21 November 2011
I confess: At times over the years, particularly when it came to certain trigger foods, I was a bad celiac. That changed in 2009 when I saw this video. I mention my failings because I’m not the only one out there.
Truth is, I knew I was celiac for at least three years before I was diagnosed, I just didn’t want to know it. At that time, in the era before good web searches and tireless wikipedia editors, I didn’t know how bad celiac disease really was. Then again, I’m not really sure anyone did.
When I was a kid, people thought celiac disease was something you had as a kid and “got over.” I kind of adapted in weird ways: I ate my sandwiches on white bread (less protein and thus less gluten, but also I respond to the bleached protein differently) open-faced (one piece of bread instead of two). I ate lots of pasta sauce with very little noodles. When I made lasagne, I used half the noodles and twice as much other stuff. I preferred corn muffins and oatmeal cookies (but with chocolate chips). I’d use corn tortillas for my tacos. In other words, there were ways I was unaware of that I tried to reduce my gluten consumption. My dad was constantly nagging me to eat more grains, but now he admits he was wrong on that point.
And then there was the time I went vegetarian. I think I lasted a week or two, probably mostly because the wheat germ made me so very ill. It still makes me shudder.
There wasn’t a history of celiac disease in my family. My father carries some of the genes; my mother doesn’t. My stepmother noticed that I sometimes came back from visits to my mom with stomach cramps. I was sent to a shrink as it was believed to be psychological. It wasn’t, it was dietary. (I don’t actually remember the symptoms, I just remember the outrage of being sent to a shrink over it.) I was eleven at the time, so I know I was symptomatic then, but I don’t know when the symptoms actually started, only when they were noticeable by other people.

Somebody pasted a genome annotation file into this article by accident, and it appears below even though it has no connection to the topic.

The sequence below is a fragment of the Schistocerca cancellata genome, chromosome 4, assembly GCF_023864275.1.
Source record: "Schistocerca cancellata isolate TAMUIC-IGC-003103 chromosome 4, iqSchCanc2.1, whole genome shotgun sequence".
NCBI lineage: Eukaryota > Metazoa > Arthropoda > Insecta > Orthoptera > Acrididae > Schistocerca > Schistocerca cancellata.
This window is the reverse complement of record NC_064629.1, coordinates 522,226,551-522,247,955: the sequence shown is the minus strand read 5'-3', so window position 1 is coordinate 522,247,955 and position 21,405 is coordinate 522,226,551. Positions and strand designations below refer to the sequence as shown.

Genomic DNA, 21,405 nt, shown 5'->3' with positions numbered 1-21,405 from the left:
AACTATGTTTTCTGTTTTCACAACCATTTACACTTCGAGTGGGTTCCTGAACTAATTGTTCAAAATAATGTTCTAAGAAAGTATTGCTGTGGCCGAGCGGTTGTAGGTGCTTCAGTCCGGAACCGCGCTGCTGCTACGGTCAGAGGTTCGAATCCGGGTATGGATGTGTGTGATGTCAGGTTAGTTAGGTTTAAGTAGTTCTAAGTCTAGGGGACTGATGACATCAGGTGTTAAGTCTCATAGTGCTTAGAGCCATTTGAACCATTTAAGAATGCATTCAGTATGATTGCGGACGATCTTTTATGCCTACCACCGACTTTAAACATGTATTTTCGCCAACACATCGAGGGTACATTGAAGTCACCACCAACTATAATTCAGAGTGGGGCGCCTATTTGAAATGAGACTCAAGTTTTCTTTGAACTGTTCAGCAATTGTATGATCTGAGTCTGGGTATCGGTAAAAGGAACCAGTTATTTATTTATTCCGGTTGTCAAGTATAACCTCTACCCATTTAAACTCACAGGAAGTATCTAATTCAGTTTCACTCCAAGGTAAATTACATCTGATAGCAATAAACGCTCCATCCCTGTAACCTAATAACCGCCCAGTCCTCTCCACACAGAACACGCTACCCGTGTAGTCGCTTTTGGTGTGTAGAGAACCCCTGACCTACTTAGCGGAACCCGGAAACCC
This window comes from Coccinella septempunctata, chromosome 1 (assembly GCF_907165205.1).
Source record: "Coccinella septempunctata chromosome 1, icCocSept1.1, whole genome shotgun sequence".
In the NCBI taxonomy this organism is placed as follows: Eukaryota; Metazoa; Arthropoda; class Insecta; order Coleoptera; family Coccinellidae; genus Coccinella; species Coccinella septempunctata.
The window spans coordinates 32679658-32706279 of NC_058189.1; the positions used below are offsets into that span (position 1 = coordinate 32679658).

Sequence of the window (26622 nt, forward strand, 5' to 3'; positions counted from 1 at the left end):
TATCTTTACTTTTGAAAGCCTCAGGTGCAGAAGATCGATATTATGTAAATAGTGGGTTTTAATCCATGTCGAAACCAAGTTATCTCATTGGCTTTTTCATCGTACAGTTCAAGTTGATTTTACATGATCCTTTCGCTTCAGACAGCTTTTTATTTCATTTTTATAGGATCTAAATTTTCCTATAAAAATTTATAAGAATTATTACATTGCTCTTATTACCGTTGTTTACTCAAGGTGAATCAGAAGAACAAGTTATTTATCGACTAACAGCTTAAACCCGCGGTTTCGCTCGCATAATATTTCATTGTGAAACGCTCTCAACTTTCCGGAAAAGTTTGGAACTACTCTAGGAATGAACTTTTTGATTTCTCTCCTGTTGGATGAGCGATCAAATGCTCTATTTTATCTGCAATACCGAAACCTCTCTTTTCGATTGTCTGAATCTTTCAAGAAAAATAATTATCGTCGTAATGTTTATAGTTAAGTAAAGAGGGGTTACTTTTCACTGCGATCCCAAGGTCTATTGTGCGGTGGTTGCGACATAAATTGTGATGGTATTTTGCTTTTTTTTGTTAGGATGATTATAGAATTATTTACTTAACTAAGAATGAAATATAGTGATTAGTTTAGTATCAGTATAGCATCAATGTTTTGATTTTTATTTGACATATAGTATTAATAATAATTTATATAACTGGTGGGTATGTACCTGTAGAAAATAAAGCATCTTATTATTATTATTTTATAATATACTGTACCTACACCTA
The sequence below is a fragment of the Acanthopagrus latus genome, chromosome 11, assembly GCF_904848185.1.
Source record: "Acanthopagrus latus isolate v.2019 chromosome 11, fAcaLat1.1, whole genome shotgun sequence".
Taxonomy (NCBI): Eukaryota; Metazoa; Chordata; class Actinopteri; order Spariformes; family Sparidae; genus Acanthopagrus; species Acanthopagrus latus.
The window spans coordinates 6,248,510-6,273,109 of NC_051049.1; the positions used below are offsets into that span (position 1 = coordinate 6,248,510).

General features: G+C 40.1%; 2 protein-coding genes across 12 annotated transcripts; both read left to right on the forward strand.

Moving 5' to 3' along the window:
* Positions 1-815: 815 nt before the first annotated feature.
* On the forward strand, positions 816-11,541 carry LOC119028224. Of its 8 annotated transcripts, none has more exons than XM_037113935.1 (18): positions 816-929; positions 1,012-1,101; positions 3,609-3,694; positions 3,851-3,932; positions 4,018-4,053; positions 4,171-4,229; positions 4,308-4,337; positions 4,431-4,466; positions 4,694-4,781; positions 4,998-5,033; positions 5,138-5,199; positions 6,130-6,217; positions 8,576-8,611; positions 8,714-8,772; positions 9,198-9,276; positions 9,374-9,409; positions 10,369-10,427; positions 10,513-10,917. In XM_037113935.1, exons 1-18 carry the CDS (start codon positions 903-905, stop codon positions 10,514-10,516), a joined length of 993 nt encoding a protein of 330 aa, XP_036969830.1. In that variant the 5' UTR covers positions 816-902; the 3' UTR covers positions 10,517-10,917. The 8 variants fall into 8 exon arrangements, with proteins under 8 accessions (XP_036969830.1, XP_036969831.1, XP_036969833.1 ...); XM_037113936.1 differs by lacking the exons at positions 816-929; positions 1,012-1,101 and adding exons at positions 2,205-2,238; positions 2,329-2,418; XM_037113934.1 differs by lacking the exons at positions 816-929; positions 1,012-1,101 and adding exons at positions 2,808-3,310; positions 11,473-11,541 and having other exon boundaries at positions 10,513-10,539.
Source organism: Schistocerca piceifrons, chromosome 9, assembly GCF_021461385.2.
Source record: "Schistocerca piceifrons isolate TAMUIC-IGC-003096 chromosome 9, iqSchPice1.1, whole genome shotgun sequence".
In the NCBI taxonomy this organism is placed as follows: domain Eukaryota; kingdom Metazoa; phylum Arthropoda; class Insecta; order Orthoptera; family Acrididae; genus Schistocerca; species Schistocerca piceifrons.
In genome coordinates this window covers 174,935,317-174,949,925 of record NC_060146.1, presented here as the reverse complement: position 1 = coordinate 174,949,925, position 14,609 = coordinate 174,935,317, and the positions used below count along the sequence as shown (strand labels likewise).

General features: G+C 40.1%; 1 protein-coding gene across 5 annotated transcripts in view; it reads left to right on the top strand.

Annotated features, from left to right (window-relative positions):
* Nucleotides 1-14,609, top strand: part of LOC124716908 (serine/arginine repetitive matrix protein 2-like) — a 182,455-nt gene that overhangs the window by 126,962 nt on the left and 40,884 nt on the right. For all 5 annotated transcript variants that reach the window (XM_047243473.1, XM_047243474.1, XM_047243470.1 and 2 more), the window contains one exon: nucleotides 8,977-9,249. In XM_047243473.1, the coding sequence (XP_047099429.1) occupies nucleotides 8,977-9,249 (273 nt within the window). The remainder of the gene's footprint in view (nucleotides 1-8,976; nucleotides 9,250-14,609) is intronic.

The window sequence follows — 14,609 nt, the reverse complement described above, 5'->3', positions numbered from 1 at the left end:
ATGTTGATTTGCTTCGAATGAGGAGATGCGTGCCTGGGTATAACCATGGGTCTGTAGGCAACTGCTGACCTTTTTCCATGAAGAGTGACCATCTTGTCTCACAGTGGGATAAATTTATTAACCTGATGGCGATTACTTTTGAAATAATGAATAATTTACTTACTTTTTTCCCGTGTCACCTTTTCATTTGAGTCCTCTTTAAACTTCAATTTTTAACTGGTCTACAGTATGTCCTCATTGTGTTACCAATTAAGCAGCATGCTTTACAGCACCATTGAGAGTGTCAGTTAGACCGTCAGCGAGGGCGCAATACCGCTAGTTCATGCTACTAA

Even after I was diagnosed (at the age of 37), I would have moments of weakness. Some celiacs vomit up gluten. Lucky them, as it does less damage that way. Some get cramps within an hour. Lucky them.
And then there’s me. My symptoms take two to three days after gluten ingestion, so you can see that would be difficult to correlate food with symptom. Who remembers what they had to eat in detail 2-3 days ago on a regular basis?
There are certain foods I miss a lot.
At the end of the first week I was gluten-free, I missed two things: pizza and chocolate chip cookies. I made a passable pizza from scratch (my first), but the cookies were awful. I didn’t know the difference between potato starch and potato flour and made the grittiest, most awful cookies such that a house full of college students wouldn’t touch the damn things.
I miss croissants and chocolate cake in particular. Sure, you can make a passable chocolate cake without gluten, and Miglet’s bakery does a great job, but it’s not really the same thing. Sadly, croissants are simply beyond what non-gluten flours can do. Actually, I did hear a rumor that someone in either Australia or New Zealand made a passable croissant without gluten, but I remain unconvinced until I try one.